Research ArticleCAR T CELLS

Phosphoproteomic analysis of chimeric antigen receptor signaling reveals kinetic and quantitative differences that affect cell function

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Sci. Signal.  21 Aug 2018:
Vol. 11, Issue 544, eaat6753
DOI: 10.1126/scisignal.aat6753

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Strength limits potency

T cells engineered to express chimeric antigen receptors (CARs) may represent a curative treatment for B cell malignancies. To understand how to optimize these therapies, Salter et al. used phosphoproteomics to compare the activities of CARs encoding CD28 or 4-1BB costimulatory domains in primary human T cells. Although CARs with CD28 domains provoked more robust signaling than did CARs with 4-1BB domains (due to constitutive Lck association), both CARs activated overlapping T cell signaling pathways. However, CARs that initiated stronger signals also exhibited increased T cell dysfunction, which reduced their potency in a mouse model of lymphoma. These data indicate that the CAR costimulatory domain does not predict the signaling pathways activated in CAR T cells but instead suggest that reducing the strength of signaling may counterintuitively enhance CAR T cell therapeutic efficacy.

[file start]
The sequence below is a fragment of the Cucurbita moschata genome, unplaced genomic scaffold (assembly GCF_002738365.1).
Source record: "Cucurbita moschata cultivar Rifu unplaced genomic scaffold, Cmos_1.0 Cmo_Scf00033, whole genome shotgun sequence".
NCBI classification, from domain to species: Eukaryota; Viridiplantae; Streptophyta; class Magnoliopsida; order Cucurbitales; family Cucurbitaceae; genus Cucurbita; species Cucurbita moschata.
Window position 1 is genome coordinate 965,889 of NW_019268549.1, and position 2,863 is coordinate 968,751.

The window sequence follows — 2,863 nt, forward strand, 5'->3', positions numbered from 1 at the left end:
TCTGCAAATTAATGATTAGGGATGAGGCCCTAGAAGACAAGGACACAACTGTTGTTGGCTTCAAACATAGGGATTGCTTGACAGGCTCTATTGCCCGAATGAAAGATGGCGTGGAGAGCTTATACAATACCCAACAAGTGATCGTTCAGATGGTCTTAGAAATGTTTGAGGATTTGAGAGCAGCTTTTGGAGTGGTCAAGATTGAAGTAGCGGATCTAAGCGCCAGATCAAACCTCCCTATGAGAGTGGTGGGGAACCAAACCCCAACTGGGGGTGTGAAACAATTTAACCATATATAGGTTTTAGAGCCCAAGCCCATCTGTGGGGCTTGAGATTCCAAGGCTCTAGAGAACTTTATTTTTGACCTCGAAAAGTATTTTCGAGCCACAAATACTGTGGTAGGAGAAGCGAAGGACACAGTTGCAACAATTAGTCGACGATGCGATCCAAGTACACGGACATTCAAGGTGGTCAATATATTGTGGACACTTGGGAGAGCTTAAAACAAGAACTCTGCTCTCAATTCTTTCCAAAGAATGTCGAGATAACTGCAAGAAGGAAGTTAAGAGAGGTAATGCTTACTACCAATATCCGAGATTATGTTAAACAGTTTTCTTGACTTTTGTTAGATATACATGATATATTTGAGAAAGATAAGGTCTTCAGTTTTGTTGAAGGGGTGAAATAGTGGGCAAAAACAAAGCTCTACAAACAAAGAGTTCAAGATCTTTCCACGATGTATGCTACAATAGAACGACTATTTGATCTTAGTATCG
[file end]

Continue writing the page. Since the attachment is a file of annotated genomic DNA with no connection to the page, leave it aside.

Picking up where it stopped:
Abstract

Chimeric antigen receptors (CARs) link an antigen recognition domain to intracellular signaling domains to redirect T cell specificity and function. T cells expressing CARs with CD28/CD3ζ or 4-1BB/CD3ζ signaling domains are effective at treating refractory B cell malignancies but exhibit differences in effector function, clinical efficacy, and toxicity that are assumed to result from the activation of divergent signaling cascades. We analyzed stimulation-induced phosphorylation events in primary human CD8+ CD28/CD3ζ and 4-1BB/CD3ζ CAR T cells by mass spectrometry and found that both CAR constructs activated similar signaling intermediates. Stimulation of CD28/CD3ζ CARs activated faster and larger-magnitude changes in protein phosphorylation, which correlated with an effector T cell–like phenotype and function. In contrast, 4-1BB/CD3ζ CAR T cells preferentially expressed T cell memory–associated genes and exhibited sustained antitumor activity against established tumors in vivo. Mutagenesis of the CAR CD28 signaling domain demonstrated that the increased CD28/CD3ζ CAR signal intensity was partly related to constitutive association of Lck with this domain in CAR complexes. Our data show that CAR signaling pathways cannot be predicted solely by the domains used to construct the receptor and that signal strength is a key determinant of T cell fate. Thus, tailoring CAR design based on signal strength may lead to improved clinical efficacy and reduced toxicity.

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